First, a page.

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Tony Hawk calls Sky Brown ‘a unicorn’ on a skateboard

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Sky Brown is one of the best skateboarders in the world, and she has traveled the globe competing. When asked her favorite countries to visit, she didn’t hesitate.

“Australia and Paris,” she said with a wide smile.

Across the room, her father, Stu, looked up from his phone and laughed. “Sky, Paris isn’t a country.”

“Oh, yeah,” she said, acknowledging her error but not letting her enthusiasm be deterred. “Well, I still love the food there, especially croissants, and the language is so pretty. I want to learn it.”

This would probably be a good time to mention that Sky Brown is 11 years old, and though her résumé and skills seem far beyond her years, in many ways, she is your typical preteen who loves learning Tik Tok dances and hanging out with her friends.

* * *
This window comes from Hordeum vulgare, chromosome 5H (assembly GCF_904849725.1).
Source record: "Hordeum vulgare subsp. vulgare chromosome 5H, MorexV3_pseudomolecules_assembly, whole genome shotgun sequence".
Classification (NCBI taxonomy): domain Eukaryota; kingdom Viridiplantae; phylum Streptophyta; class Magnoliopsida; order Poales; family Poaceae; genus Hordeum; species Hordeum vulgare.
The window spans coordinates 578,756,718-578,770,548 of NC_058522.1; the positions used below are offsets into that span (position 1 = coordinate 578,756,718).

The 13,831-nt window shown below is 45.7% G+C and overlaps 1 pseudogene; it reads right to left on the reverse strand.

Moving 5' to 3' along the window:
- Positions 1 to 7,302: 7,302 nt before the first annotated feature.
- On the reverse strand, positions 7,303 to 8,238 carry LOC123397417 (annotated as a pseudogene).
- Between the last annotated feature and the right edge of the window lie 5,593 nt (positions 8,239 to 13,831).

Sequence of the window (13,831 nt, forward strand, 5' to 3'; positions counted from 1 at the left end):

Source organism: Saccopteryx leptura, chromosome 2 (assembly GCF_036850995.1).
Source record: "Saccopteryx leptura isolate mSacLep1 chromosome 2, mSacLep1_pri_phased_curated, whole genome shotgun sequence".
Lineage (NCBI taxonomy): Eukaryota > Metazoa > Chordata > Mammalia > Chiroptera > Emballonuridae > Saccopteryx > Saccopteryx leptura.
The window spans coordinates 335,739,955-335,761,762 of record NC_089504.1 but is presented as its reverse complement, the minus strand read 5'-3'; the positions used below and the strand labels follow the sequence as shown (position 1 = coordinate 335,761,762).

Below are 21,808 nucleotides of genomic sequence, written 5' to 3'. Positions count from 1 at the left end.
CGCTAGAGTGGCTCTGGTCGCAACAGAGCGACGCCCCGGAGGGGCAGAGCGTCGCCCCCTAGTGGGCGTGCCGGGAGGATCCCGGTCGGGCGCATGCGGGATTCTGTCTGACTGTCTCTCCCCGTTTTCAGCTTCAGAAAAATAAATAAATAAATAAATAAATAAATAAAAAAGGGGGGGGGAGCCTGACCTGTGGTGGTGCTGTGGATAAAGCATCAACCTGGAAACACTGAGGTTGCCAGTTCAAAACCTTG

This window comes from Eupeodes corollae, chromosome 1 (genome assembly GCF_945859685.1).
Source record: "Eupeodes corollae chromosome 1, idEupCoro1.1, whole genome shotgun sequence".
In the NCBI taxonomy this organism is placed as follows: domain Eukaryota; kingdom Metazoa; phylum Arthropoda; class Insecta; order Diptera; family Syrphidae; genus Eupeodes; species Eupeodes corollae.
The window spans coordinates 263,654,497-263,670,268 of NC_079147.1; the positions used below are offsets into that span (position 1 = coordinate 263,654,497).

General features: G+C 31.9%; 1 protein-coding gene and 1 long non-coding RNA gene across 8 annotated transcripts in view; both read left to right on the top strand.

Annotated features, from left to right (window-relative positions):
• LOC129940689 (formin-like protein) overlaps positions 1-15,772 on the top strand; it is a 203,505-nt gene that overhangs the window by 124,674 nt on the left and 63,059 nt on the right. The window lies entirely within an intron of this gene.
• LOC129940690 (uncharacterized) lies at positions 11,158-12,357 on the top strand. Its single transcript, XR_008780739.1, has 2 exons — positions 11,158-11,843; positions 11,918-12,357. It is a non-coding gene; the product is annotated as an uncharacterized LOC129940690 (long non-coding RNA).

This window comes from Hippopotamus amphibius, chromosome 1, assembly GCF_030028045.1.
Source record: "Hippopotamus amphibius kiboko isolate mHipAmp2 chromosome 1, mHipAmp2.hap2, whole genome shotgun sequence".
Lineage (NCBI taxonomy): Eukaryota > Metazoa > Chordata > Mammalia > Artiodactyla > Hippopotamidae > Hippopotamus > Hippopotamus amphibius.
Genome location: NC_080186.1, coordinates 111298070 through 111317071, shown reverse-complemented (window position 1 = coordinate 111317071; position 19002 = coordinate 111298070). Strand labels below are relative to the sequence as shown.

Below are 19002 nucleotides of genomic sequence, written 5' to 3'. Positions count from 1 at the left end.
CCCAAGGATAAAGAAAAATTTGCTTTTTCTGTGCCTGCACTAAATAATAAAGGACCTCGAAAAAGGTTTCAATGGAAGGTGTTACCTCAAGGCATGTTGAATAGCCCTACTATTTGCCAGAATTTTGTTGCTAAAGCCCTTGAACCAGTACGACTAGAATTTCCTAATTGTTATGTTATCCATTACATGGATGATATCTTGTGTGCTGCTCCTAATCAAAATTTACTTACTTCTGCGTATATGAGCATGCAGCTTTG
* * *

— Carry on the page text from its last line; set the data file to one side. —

That is, she is your typical preteen who is looking to become Great Britain’s youngest summer Olympian ever next summer in Tokyo, with a legitimate shot to win a medal.

“She has incredible potential,” skateboarding legend Tony Hawk said. “She could definitely be one of the best female skaters ever, if not one of the best, well-rounded skaters ever, regardless of gender. She has such confidence, such force, even at such a young age. The way she’s able to learn new tricks and the way she absorbs direction, it’s so rare.

“She’s a unicorn.”

Lucy Adams remembers the first time she met Brown. It was July 2017, and Adams, then 33 and a seasoned veteran of the sport, was competing at the Skate UK x NASS Women’s Open Street Competition. So was then-9-year-old Brown.